A mainstay of the Chicago music scene for more than a decade with recorded appearances alongside such figures as Nicole Mitchell, Jason Stein, Rob Mazurek, and the minimal chamber group Town & Country, it remained to be seen what bassist/string multi-instrumentalist Joshua Abrams would do when presented with the opportunity to direct an album. The result in 2010 was Natural Information, a unique record that explored ethnographically inspired improvisation with a psychedelic undertow, shot through with a degree of minimalism not often heard in modern jazz. While Natural Information — which also featured such luminaries as drummers Nori Tanaka and Frank Rosaly; vibraphonist Jason Adasciewicz; and guitarist Emmett Kelley — was a bit toothy, Represencing smooths the concept over into a whole that is both atmospheric and arresting. In addition to occasional organ, loops, and percussion, Abrams mostly sticks to the guimbri, a Gnawan bass lute. The ensemble is fleshed out by luminaries of Chicago creative music, including Kelly, Mitchell, Stein, tenorman David Boykin, guitarist Jeff Parker, cellist Tomeka Reid, and percussionists Chad Taylor (now in NYC), Michael Zerang, and Mikel Avery. The eight pieces are all from Abrams’ pen and feature small-group combinations from the above orchestra.
Drawing from folk and classical music from West and North Africa and Southeast/South Asia, as well as modern jazz, psych-rock, and contemporary chamber music, Abrams aligns himself with musician-collagists like Don Cherry, Bengt Berger, William Parker, Sun Ra, and Ahmed Abdul-Malik. Represencing is not about specific representation or reference, instead conjuring vibrations of personalized otherness. It is music built through traveling, listening, and collaborating, which isn’t to say that Abrams and company are necessarily taking music from a certain locale and grafting it onto another. Rather, it is work of open minds and open hearts, drawing from collective experience.
For example, the quartet piece “San Anto” opens the first side, arranged for guimbri (plucked and deeply resonant), organ, gong, and tenor saxophone. Invocational and trance-like, Abrams and Taylor present a minimalist framework of drone and shifting vamps over which Boykin’s flinty tenor flourishes expound neither free jazz nor art-raga. Sans percussion, the closing spectral plateau of “Moon Hunger” (a duet for Boykin and Abrams) is reminiscent of Terje Rypdal and Jan Garbarek’s bowed guitar, reed, and reverb work. The title tune is a lengthy duet for guimbri and drum set, Chad Taylor recalling Billy Higgins in his light, effervescent, and swinging cymbal and snare attack, as Abrams bounces and wiggles with funky depth. Where Sandy Bull trod with country ragas, Abrams has a particulate earthiness that, while clearly oriented toward bass frequencies, is incredibly jovial and subtly complex.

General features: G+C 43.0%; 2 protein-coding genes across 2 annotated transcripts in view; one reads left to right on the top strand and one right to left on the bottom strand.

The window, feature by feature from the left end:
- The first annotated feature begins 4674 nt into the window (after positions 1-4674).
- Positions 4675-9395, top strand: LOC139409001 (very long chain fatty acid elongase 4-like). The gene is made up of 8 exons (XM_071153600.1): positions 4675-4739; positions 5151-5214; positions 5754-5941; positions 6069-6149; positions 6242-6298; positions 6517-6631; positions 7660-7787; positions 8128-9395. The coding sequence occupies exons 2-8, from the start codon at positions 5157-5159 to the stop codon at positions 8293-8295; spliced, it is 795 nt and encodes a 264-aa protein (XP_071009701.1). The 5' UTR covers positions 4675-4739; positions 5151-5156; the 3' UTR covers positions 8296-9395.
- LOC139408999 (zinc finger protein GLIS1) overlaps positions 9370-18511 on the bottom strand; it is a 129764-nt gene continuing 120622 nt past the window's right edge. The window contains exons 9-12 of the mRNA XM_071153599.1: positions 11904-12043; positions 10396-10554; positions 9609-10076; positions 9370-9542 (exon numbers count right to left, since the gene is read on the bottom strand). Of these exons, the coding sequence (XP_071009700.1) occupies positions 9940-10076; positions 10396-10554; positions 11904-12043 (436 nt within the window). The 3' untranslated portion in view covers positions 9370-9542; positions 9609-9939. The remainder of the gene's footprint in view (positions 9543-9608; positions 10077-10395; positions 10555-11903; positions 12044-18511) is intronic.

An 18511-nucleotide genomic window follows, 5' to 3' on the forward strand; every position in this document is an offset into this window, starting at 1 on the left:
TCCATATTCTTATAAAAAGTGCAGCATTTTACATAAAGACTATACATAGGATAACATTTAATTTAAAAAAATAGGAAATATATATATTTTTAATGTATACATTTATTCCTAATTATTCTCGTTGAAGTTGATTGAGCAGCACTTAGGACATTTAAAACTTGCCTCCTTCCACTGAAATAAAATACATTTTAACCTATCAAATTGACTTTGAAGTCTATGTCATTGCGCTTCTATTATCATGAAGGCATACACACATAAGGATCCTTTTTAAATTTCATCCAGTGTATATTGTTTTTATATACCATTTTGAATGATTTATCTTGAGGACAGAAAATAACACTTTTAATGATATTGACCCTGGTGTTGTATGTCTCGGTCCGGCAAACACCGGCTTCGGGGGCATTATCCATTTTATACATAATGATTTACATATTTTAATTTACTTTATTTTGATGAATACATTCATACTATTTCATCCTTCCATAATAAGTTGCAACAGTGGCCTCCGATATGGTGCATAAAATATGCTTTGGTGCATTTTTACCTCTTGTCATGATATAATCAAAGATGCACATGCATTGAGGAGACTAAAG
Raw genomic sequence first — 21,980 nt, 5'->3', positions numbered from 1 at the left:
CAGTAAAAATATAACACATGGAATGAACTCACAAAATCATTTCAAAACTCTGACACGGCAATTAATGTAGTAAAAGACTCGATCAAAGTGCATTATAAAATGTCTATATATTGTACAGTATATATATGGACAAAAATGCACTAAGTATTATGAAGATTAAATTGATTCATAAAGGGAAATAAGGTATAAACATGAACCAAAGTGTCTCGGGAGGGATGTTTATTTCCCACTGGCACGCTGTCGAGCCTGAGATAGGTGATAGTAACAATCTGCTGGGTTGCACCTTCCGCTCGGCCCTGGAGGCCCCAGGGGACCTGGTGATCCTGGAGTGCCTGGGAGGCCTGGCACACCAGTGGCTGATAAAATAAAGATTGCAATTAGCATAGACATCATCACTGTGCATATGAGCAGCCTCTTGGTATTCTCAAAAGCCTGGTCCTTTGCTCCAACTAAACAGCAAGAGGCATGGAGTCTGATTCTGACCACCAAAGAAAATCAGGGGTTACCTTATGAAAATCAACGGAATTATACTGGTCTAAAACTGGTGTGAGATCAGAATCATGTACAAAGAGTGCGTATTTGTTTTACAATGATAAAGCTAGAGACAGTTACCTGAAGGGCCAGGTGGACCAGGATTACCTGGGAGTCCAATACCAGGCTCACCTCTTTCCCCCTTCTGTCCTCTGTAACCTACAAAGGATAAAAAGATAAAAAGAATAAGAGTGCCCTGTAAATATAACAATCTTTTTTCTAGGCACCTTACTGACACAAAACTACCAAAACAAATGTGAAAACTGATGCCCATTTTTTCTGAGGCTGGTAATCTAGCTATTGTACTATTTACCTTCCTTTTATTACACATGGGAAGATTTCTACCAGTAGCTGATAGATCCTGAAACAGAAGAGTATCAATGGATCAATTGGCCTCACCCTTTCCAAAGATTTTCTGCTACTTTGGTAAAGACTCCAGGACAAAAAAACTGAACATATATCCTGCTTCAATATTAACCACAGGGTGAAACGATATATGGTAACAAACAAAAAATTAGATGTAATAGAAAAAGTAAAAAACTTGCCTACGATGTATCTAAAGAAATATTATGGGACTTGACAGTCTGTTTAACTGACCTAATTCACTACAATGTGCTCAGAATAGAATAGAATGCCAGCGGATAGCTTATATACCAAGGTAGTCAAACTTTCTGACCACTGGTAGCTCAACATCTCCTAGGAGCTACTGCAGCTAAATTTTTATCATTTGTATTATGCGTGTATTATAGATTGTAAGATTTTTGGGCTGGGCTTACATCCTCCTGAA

“Sound Talisman” is a crisper variant on the psychedelic rock elements of Natural Information, though recast into a holding pattern with inconspicuous tonal flourishes. Emmett Kelly’s electric guitar provides a gritty drone against a pliant guimbri vamp and the steady, bent metronome clatter of gong and cymbals. With hand-heel taps on the bass lute’s body serving as auxiliary percussion, cellist Tomeka Reid is a keening link between classicism and the blues on “Sungazer,” one of Represencing’s more self-contained pieces, evoking the clean lines of altoist Gary Bartz with powerful and breathy saxophone-like phrases. “Cloud Walking” combines Jeff Parker’s subdued blues-rock shuffle with a palette of guimbri, harmonium (courtesy Lisa Alvarado, also the LP cover artist), and tambourine, and at times it is difficult to discern whether the ensemble will turn down an alley in North Africa or in San Francisco.
Curiously, there is a seeming division between linking atmospheric sketches and tune-like fragments, with the second side’s shorter compositions nodding in the direction of snapshots that could be extended ad infinitum if only the tapes were kept rolling. In a sense, I wish that some of these pieces were a bit longer, but the fact that “Sound Talisman” and “Enter Mountain Amulet” seem to appear and disappear in medias res lends them a bit of extra mystery. While the music itself is often face-forward and direct (even as it might be colored in a sort of aural wash), the way the LP is programmed in a Saturn-like cut-and-paste fashion allows Represencing to retain a fair amount of quirkiness. It’s somewhat rare in an age of overstuffed albums to actually wish for more, but I’m convinced that Abrams has a double-album in him. Nevertheless, what we’re presented with is a fascinating and evocative set of transient contemporary improvisation that renders boundaries of time, place, and subculture only obliquely relevant.